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Supreme Court decision reinforces access to abortion pill in North Carolina –

Compared to the risk factor of other commonly used medications like penicillin and Tylenol, abortion pills are safer to consume, with serious complications recorded in less than three percent of users.

“Based from a medical perspective, do not worry — these pills are safe, effective,” Elisa Wells, the co-director of Plan C Pills, said. “And in many places in the world, people are buying them themselves and using them to self-manage their abortions.”

Access to abortion pills in North Carolina

On July 1, 2023, North Carolina enacted Senate Bill 20, a ban on abortion after 12 weeks of pregnancy. Previously, state legislation allowed abortions up to 20 weeks of pregnancy. 

S.B. 20 also placed restrictions on accessing medication abortions by banning the prescription of abortion pills through telehealth medicine and receiving pills by mail as well as prohibiting certified midwives, physicians and nurse practitioners from providing abortions.

Under the legislation, abortion pills could only be obtained in the state through visits to an in-person clinic and patients were required attend a follow-up appointment post-abortion.

However, on June 3, Catherine Eagles, the chief judge of the U.S. District Courts for the Middle District of North Carolina, issued a ruling striking down some of the state’s restrictions.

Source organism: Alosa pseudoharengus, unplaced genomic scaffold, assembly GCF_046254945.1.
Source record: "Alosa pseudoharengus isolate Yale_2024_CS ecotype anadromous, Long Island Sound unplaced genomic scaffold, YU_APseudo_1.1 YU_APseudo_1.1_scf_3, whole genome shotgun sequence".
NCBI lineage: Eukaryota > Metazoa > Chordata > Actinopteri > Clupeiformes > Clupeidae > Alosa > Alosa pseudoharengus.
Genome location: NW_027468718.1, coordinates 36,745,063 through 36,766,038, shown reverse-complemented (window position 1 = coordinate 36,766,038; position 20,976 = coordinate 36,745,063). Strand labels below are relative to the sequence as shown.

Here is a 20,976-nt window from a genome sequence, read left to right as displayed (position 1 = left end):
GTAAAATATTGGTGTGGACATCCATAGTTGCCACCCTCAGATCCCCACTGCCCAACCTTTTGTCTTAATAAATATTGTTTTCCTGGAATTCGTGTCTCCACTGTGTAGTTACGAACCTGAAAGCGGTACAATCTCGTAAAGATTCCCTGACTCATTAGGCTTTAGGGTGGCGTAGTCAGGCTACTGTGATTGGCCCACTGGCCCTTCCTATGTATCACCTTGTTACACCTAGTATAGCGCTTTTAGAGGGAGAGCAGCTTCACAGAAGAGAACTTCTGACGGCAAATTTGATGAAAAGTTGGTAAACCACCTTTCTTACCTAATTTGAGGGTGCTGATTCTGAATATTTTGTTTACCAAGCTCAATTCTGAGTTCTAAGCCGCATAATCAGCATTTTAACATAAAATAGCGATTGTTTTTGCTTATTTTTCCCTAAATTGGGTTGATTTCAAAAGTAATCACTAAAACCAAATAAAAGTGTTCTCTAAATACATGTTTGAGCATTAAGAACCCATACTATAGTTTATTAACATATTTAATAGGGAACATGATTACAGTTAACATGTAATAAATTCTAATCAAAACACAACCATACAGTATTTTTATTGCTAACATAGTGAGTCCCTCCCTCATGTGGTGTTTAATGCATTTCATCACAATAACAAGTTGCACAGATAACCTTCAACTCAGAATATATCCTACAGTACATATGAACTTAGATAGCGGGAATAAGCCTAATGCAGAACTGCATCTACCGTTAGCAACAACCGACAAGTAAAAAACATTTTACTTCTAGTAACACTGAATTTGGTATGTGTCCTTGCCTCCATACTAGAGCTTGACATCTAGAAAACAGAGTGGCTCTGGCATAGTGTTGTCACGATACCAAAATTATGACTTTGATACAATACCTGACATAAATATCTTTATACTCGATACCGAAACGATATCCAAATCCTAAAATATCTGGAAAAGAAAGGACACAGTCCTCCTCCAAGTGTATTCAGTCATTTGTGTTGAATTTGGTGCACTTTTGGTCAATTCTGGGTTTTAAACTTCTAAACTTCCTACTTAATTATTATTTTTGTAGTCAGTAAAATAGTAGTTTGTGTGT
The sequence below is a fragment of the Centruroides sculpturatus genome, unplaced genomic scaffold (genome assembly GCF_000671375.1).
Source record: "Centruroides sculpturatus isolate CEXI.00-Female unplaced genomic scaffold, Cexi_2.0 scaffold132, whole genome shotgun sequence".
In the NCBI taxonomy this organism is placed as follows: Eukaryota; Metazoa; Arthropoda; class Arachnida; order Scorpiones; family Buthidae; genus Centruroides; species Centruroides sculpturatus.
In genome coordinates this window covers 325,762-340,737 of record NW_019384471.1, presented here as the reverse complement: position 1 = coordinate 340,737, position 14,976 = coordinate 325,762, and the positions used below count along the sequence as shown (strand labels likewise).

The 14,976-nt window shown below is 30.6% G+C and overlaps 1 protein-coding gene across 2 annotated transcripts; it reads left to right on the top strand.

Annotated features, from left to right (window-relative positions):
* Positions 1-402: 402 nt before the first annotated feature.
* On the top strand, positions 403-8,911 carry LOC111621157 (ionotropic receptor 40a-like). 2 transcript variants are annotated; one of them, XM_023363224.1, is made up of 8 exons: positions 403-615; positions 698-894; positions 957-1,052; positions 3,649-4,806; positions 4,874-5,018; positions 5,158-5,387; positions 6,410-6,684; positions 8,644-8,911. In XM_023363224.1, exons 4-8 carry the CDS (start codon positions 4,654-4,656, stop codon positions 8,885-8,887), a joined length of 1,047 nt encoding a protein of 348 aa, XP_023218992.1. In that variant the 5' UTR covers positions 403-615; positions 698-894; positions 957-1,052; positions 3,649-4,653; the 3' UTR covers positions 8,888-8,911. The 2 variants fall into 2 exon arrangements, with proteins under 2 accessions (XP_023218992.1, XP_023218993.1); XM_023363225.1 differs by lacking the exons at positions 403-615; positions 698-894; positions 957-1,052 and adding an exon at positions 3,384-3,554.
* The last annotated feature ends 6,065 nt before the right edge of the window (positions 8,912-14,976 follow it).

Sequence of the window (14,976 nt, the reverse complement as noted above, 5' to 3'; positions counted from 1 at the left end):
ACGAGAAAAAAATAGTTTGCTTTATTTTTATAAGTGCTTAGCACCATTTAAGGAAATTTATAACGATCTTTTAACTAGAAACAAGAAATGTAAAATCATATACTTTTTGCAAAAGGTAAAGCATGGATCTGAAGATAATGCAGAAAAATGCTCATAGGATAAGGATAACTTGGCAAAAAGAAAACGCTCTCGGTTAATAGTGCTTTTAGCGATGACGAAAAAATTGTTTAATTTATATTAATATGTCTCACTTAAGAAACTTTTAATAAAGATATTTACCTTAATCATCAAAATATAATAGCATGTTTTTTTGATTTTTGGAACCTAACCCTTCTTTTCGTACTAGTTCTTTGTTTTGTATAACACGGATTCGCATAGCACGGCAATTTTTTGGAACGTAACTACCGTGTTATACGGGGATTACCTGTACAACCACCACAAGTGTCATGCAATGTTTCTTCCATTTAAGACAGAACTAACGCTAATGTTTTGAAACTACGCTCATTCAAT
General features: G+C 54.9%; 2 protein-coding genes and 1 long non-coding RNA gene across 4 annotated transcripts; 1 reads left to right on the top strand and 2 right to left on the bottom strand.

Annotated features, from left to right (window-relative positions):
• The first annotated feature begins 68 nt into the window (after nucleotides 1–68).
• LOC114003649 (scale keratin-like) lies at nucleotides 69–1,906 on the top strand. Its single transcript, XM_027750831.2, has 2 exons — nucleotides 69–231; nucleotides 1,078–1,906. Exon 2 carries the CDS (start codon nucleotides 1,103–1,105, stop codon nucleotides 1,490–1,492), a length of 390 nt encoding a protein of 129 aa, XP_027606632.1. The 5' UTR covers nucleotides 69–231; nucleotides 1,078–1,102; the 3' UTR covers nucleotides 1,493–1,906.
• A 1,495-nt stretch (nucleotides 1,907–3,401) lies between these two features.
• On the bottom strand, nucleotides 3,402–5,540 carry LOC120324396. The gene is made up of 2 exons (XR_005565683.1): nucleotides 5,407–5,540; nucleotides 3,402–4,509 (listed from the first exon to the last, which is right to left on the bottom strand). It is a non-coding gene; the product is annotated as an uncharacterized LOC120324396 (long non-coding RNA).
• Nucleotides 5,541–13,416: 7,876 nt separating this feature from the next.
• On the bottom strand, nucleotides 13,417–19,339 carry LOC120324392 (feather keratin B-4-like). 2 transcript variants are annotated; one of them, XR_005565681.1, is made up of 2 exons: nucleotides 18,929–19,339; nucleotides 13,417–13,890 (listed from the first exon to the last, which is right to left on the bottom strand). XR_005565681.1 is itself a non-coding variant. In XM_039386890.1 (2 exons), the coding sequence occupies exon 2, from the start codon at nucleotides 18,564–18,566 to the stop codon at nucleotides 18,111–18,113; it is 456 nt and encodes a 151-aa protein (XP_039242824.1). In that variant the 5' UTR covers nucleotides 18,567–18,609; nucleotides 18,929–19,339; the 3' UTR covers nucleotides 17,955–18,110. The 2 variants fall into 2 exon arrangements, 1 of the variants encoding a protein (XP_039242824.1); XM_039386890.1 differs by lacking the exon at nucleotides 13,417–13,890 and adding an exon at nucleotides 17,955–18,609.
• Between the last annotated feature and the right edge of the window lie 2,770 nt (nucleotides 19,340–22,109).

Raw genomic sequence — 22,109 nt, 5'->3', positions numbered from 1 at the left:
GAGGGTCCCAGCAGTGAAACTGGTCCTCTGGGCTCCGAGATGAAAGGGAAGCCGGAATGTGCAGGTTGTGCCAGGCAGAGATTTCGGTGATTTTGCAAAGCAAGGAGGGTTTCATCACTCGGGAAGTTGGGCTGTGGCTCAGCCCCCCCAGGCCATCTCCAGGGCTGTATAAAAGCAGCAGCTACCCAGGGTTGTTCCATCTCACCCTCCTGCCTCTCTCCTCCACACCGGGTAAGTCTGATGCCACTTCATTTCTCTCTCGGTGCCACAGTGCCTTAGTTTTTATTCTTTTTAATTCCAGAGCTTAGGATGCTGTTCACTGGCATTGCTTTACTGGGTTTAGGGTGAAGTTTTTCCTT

Now, patients can legally access abortion pills in the state through online clinics, receive them by mail and are not required to attend follow-up appointments. 

Gavin said it is going to take time for clinics to roll out telehealth programs since they were previously forbidden from operating them, but it will ultimately lead to increased accessibility to abortion pills.

Though regulations were loosened, patients are still required to undergo an in-person exam, blood testing, an ultrasound and a 72-hour waiting period after receiving counseling from an abortion provider.

The waiting period is one of North Carolina’s biggest barriers to accessing abortion pills, Gavin said, as it delays the patient’s ability to pursue care early on in a pregnancy. 

Impact in North Carolina

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Following the passage of S.B. 20, reproductive health care services in the state have had to increasingly spend more on practical support for patients, a staff member at the Carolina Abortion Fund, said.

She said many patients from North Carolina have had to travel to other states with later gestation limits.

“Not only, with the S.B. 20 that passed last summer, did the actual cost of abortions go up in the clinics, but the cost of travel and all the wraparound care has also gone up as well,” she said

The recent legalization of abortion pills through multiple avenues has extended the opportunity for an abortion to underserved areas in the state that previously did not have that option, Wells said.

She said since rural areas do not have many local abortion clinics, telehealth and pills by mail provide patients with services they are unable to receive where they live.

Gavin said there has been a large influx of people from across the southeast traveling to North Carolina to access care, from states including South Carolina, Georgia and Florida.

“North Carolina has and continues to be a crucial access point for abortion care in the southeast,” Gavin said.

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Anna Harden

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